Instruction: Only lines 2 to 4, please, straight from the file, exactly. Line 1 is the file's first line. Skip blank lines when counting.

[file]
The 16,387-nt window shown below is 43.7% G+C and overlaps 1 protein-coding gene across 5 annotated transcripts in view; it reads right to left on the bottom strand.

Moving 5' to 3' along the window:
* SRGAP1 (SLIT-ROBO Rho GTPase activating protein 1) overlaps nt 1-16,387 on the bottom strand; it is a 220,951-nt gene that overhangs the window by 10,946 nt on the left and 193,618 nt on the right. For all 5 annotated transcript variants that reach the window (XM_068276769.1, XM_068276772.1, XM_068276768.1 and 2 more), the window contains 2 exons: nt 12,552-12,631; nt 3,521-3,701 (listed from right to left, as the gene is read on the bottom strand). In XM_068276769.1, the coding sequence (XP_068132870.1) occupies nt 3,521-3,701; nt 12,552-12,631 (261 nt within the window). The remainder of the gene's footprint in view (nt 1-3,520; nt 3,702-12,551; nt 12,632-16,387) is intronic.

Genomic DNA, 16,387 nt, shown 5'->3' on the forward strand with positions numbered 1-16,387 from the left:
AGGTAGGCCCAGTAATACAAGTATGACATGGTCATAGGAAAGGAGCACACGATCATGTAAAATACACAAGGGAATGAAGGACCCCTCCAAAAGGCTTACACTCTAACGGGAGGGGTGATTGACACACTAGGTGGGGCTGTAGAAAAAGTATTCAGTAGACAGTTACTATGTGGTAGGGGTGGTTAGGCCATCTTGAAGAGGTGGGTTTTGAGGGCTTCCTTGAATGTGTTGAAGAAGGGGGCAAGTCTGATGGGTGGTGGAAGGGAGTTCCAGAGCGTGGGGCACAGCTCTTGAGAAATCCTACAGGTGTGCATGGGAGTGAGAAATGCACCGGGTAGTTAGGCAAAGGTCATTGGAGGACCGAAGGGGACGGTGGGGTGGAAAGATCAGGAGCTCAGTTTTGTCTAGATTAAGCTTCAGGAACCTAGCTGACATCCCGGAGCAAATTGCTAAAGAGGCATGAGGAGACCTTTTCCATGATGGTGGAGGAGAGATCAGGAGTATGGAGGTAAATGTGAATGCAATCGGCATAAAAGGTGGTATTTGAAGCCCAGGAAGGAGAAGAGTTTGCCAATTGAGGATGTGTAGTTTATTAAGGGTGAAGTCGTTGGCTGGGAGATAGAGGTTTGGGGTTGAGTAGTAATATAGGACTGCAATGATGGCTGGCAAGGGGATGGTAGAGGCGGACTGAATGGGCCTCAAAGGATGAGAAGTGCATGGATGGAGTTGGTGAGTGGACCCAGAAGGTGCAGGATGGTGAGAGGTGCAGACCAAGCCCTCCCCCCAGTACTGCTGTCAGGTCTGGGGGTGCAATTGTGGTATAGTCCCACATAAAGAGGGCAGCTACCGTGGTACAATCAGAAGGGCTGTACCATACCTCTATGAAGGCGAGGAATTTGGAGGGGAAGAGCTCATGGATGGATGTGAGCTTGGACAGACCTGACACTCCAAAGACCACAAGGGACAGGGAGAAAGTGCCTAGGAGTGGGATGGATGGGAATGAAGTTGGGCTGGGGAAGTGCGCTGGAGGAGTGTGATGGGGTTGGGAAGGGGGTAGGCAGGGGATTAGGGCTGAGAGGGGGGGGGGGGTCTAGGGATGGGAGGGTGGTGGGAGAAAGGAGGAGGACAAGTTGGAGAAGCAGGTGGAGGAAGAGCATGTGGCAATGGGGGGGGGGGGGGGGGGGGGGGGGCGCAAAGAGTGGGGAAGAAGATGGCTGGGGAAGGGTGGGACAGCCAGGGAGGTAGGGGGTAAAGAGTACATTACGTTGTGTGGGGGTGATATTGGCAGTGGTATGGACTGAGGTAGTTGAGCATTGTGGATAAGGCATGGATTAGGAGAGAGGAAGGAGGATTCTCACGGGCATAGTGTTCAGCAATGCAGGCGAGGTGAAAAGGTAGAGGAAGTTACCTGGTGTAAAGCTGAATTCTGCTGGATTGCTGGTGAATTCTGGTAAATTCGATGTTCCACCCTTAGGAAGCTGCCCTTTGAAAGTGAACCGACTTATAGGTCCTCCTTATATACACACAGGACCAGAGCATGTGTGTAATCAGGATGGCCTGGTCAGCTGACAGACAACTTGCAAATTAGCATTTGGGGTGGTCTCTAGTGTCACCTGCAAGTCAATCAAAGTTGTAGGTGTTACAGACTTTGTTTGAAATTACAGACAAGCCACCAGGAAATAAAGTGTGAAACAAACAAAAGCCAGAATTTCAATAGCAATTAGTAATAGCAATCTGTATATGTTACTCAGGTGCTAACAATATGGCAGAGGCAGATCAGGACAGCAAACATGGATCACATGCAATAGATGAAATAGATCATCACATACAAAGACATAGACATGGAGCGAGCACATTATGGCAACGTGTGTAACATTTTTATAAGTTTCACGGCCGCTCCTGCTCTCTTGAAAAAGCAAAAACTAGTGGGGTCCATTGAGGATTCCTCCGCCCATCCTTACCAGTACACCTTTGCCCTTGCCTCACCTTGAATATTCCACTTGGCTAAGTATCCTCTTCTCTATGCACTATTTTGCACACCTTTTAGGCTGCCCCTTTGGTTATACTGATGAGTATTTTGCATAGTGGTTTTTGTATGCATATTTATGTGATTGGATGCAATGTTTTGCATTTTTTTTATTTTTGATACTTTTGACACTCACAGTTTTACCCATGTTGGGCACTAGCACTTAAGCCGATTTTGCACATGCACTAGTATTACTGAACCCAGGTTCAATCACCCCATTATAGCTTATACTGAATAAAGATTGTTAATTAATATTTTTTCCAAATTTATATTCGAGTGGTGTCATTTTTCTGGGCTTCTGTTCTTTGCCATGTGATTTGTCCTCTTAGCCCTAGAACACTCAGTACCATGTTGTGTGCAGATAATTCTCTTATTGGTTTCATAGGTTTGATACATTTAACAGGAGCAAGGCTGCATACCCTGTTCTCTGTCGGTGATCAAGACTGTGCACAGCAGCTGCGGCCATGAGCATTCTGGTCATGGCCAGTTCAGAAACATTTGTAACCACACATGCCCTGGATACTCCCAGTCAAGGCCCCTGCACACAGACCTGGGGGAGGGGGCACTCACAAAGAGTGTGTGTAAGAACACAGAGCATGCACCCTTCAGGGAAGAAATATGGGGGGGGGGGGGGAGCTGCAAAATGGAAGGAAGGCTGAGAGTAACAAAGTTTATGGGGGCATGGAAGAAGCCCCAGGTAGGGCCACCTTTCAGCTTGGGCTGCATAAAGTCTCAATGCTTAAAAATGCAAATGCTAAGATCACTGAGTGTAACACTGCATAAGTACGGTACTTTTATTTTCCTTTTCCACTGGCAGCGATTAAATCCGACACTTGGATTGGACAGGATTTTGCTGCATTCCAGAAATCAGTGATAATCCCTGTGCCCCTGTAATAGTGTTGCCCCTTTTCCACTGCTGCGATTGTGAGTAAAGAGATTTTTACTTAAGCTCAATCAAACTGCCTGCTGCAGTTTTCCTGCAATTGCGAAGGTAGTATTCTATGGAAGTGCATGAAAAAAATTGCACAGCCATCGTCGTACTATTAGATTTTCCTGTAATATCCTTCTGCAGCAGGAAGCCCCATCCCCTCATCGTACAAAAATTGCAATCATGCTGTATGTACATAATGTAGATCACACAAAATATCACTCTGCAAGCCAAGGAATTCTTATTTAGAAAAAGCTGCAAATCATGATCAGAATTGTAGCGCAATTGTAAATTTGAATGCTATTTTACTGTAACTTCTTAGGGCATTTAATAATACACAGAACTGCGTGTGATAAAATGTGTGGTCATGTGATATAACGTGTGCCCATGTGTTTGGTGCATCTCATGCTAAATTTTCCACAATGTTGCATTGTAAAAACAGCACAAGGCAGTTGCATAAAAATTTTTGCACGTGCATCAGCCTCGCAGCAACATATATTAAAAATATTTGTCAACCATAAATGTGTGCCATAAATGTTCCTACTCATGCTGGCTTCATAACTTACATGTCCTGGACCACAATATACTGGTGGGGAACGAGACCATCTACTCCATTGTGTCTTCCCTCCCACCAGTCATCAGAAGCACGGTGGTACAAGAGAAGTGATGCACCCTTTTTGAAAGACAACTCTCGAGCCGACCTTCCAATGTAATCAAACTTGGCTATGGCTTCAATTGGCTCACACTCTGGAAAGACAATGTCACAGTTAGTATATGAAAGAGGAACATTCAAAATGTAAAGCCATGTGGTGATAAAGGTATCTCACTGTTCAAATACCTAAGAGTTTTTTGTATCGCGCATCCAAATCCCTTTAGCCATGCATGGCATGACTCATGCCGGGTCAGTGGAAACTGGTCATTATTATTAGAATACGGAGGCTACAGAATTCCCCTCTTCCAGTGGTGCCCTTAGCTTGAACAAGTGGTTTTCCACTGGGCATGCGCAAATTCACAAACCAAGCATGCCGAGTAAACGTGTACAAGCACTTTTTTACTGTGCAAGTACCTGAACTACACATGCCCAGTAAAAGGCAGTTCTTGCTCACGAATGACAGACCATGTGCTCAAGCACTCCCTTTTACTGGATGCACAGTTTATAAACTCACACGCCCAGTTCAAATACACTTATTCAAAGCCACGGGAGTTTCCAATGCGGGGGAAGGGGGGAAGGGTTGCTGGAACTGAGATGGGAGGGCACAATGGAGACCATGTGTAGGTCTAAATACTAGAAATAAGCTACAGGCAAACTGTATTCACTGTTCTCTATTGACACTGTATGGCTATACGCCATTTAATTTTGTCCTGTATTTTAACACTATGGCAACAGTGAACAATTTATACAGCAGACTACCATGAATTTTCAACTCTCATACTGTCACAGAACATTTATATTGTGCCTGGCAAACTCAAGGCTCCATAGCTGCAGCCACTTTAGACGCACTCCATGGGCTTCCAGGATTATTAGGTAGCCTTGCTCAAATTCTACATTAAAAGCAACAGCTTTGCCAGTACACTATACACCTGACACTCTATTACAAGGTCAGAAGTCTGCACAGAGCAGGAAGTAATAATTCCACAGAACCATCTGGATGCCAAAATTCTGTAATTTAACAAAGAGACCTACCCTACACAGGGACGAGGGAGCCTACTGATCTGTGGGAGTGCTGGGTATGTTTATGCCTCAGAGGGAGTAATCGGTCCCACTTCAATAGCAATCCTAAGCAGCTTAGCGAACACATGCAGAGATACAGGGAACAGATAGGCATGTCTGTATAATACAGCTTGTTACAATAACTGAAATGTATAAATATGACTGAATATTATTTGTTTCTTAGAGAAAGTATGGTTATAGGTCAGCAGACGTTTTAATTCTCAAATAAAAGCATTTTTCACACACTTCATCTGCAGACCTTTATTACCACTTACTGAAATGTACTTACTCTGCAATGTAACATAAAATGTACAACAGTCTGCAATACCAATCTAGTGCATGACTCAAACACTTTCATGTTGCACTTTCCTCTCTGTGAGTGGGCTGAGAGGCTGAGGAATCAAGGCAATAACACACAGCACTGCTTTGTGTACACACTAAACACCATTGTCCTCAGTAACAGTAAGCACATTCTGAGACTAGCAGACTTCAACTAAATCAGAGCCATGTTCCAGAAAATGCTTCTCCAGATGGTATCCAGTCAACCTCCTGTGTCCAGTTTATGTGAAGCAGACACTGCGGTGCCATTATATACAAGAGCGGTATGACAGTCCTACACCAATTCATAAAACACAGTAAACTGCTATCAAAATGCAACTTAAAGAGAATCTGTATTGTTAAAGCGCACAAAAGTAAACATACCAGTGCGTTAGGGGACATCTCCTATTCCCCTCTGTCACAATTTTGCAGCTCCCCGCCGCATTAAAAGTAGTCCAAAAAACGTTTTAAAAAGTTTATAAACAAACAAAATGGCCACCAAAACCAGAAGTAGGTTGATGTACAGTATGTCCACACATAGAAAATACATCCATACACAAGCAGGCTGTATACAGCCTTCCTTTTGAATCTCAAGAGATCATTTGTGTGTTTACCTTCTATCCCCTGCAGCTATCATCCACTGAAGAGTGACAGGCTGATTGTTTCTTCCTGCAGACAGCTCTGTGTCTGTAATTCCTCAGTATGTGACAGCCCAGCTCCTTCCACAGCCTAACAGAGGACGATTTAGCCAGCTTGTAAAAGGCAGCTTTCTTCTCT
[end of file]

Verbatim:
Moving 5' to 3' along the window:
* SRGAP1 (SLIT-ROBO Rho GTPase activating protein 1) overlaps nt 1-16,387 on the bottom strand; it is a 220,951-nt gene that overhangs the window by 10,946 nt on the left and 193,618 nt on the right. For all 5 annotated transcript variants that reach the window (XM_068276769.1, XM_068276772.1, XM_068276768.1 and 2 more), the window contains 2 exons: nt 12,552-12,631; nt 3,521-3,701 (listed from right to left, as the gene is read on the bottom strand). In XM_068276769.1, the coding sequence (XP_068132870.1) occupies nt 3,521-3,701; nt 12,552-12,631 (261 nt within the window). The remainder of the gene's footprint in view (nt 1-3,520; nt 3,702-12,551; nt 12,632-16,387) is intronic.

Genomic DNA, 16,387 nt, shown 5'->3' on the forward strand with positions numbered 1-16,387 from the left: